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A Pilgrimage to the Vanishing Streets of My Grandmother’s Lower East Side

My family’s history gave me a pedigree as a Jewish New Yorker—until a visit revealed how quickly the past disappeared

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Cannon and Delancey, looking west. (Photoillustration Tablet Magazine; map NYPL)
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He offered to show me the blueprints and old area photos that the school kept on file. “We’ve got ’em upstairs,” he said. “Any other day, just tell me the next time you’re coming.” He liked the idea that I’d come to take photos for my grandma and to understand our family history. “My grandmother,” he said, “lived to be 104. And my son—he’s 30 now—went to school right here.” After we shook hands, he went inside and left me wondering what to do. So, I photographed the street and the school, even photographed the projects and garage, all of it and its meaning dwarfed by the soaring steal mass of the bridge. I stood and stared. This was a weird little street.

Cannon wasn’t Manhattan’s shortest street. That title often went to Weehawken in the West Village, though some argued that Moore Street, in Battery Park, was shorter. Others said Edgar Street downtown was the shortest, though thanks to its size and configuration, Edgar hardly resembled a street, more just the lanes feeding a parking structure. But I didn’t care about those obscure names. They were bits of someone else’s mythology.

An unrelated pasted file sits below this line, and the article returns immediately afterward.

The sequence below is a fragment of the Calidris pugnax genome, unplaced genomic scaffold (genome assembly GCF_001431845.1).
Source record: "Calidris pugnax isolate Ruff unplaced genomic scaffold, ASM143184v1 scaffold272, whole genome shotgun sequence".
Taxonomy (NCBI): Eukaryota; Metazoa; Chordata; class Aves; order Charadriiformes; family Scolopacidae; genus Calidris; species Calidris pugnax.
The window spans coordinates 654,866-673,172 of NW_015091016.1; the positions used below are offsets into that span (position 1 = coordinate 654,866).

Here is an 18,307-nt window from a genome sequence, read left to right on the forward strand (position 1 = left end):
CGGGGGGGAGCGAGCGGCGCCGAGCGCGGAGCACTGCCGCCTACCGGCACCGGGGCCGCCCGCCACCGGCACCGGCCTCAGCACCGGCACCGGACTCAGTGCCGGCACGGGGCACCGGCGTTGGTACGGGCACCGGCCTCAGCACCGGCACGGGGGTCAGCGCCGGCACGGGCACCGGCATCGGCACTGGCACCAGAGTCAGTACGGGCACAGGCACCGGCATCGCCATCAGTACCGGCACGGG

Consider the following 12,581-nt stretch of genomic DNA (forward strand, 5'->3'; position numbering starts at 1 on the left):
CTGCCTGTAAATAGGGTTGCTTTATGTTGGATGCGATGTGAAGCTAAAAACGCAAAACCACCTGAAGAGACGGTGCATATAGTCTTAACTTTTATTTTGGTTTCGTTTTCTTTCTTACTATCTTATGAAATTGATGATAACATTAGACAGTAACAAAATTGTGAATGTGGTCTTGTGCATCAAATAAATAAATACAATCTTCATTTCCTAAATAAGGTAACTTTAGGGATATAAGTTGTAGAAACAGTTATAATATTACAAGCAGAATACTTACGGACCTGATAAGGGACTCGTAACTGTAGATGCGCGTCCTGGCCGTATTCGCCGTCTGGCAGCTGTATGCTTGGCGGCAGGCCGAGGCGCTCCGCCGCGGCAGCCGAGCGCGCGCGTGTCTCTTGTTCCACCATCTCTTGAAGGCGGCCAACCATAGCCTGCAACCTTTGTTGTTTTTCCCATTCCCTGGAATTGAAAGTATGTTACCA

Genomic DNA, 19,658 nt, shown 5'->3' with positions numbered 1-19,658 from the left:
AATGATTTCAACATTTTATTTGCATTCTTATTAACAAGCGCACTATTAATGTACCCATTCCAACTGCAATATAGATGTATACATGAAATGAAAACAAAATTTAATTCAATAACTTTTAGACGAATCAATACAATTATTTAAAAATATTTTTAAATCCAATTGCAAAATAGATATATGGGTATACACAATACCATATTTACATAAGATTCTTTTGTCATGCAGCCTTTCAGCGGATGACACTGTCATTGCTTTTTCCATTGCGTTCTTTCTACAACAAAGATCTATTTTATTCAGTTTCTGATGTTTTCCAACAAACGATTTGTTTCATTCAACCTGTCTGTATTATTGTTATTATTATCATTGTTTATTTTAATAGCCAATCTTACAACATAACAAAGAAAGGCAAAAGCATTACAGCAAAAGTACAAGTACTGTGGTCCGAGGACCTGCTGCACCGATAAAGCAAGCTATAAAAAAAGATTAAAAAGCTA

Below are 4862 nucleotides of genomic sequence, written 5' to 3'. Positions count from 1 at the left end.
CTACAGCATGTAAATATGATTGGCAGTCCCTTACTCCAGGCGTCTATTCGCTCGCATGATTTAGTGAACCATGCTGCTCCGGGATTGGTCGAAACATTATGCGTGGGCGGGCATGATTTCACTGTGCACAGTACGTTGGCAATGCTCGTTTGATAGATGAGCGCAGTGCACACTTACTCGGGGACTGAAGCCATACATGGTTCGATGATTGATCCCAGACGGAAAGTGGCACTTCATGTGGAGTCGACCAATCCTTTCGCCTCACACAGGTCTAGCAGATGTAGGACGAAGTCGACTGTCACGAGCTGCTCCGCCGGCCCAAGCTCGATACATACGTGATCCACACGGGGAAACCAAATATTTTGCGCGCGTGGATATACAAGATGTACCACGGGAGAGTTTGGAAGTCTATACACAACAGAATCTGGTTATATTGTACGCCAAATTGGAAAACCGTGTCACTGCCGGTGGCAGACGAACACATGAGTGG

I shuffled back down Lewis, feeling thwarted in a way beyond defeat. What had I expected? To walk past Essex and find a preserved tenement etched with a large bronze “96,” in a streetscape like those described in Joseph Mitchell’s McSorley’s Wonderful Saloon? This wasn’t a Martin Scorsese film set. This was the other quintessential New York story, the story of New York the recycler, New York the perpetually reborn.

As Cynthia Ozick said in the opening lines of her New Yorker essay “The Synthetic Sublime”: “More than any other metropolis of the Western world, New York disappears. It disappears and then it disappears again; or say that it metamorphoses between disappearances, so that every 75 years or so another city bursts out, as if against nature—new shapes, new pursuits, new immigrants with their unfamiliar tongues and worried uneasy bustle.” In Through the Children’s Gate, Adam Gopnik expressed this phenomenon another way: “There is always a new New York coming into being as the old one disappears.” Which is also true of ideas: Hundreds of writers and thinkers have stated this same simple fact in their own way countless times before, because my sense of loss, and the city’s fundamental dynamism, exists on a continuum of loss and gain stretching back through the modern waves of immigration, to the Indians who lost their land to the Dutch. I shouldn’t have needed to traipse all the way down Delancey to discover this, the obvious truth of countless New York books and movies. But it wasn’t truth that I was after.